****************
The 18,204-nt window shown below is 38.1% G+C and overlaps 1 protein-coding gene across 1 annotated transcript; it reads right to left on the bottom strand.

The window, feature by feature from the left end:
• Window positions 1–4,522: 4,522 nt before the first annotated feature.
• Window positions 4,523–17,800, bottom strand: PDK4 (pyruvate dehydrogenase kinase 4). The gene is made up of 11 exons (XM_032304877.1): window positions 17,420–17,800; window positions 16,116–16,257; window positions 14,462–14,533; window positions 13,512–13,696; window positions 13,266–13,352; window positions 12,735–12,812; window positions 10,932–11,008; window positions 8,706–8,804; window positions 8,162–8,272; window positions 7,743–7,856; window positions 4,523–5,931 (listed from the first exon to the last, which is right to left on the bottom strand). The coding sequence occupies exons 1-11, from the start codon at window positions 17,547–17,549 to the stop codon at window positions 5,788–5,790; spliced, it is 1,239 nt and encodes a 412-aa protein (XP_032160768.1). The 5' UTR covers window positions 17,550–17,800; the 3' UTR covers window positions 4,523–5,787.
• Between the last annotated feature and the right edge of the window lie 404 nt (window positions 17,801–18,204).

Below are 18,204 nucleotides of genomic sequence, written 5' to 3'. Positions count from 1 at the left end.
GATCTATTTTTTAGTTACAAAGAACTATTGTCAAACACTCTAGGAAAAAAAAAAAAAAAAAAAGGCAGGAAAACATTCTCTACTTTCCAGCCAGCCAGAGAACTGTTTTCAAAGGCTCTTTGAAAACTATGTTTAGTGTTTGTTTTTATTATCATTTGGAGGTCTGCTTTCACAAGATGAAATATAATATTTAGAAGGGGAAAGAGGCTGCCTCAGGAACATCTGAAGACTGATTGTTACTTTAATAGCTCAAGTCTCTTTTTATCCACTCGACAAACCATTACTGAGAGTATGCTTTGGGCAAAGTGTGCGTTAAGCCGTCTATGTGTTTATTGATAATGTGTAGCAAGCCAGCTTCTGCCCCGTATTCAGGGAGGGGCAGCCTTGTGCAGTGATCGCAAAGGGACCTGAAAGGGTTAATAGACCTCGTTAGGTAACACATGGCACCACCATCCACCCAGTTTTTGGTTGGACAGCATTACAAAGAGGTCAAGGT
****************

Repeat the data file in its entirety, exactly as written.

The 18,204-nt window shown below is 38.1% G+C and overlaps 1 protein-coding gene across 1 annotated transcript; it reads right to left on the bottom strand.

The window, feature by feature from the left end:
• Window positions 1–4,522: 4,522 nt before the first annotated feature.
• Window positions 4,523–17,800, bottom strand: PDK4 (pyruvate dehydrogenase kinase 4). The gene is made up of 11 exons (XM_032304877.1): window positions 17,420–17,800; window positions 16,116–16,257; window positions 14,462–14,533; window positions 13,512–13,696; window positions 13,266–13,352; window positions 12,735–12,812; window positions 10,932–11,008; window positions 8,706–8,804; window positions 8,162–8,272; window positions 7,743–7,856; window positions 4,523–5,931 (listed from the first exon to the last, which is right to left on the bottom strand). The coding sequence occupies exons 1-11, from the start codon at window positions 17,547–17,549 to the stop codon at window positions 5,788–5,790; spliced, it is 1,239 nt and encodes a 412-aa protein (XP_032160768.1). The 5' UTR covers window positions 17,550–17,800; the 3' UTR covers window positions 4,523–5,787.
• Between the last annotated feature and the right edge of the window lie 404 nt (window positions 17,801–18,204).

Below are 18,204 nucleotides of genomic sequence, written 5' to 3'. Positions count from 1 at the left end.
GATCTATTTTTTAGTTACAAAGAACTATTGTCAAACACTCTAGGAAAAAAAAAAAAAAAAAAAGGCAGGAAAACATTCTCTACTTTCCAGCCAGCCAGAGAACTGTTTTCAAAGGCTCTTTGAAAACTATGTTTAGTGTTTGTTTTTATTATCATTTGGAGGTCTGCTTTCACAAGATGAAATATAATATTTAGAAGGGGAAAGAGGCTGCCTCAGGAACATCTGAAGACTGATTGTTACTTTAATAGCTCAAGTCTCTTTTTATCCACTCGACAAACCATTACTGAGAGTATGCTTTGGGCAAAGTGTGCGTTAAGCCGTCTATGTGTTTATTGATAATGTGTAGCAAGCCAGCTTCTGCCCCGTATTCAGGGAGGGGCAGCCTTGTGCAGTGATCGCAAAGGGACCTGAAAGGGTTAATAGACCTCGTTAGGTAACACATGGCACCACCATCCACCCAGTTTTTGGTTGGACAGCATTACAAAGAGGTCAAGGT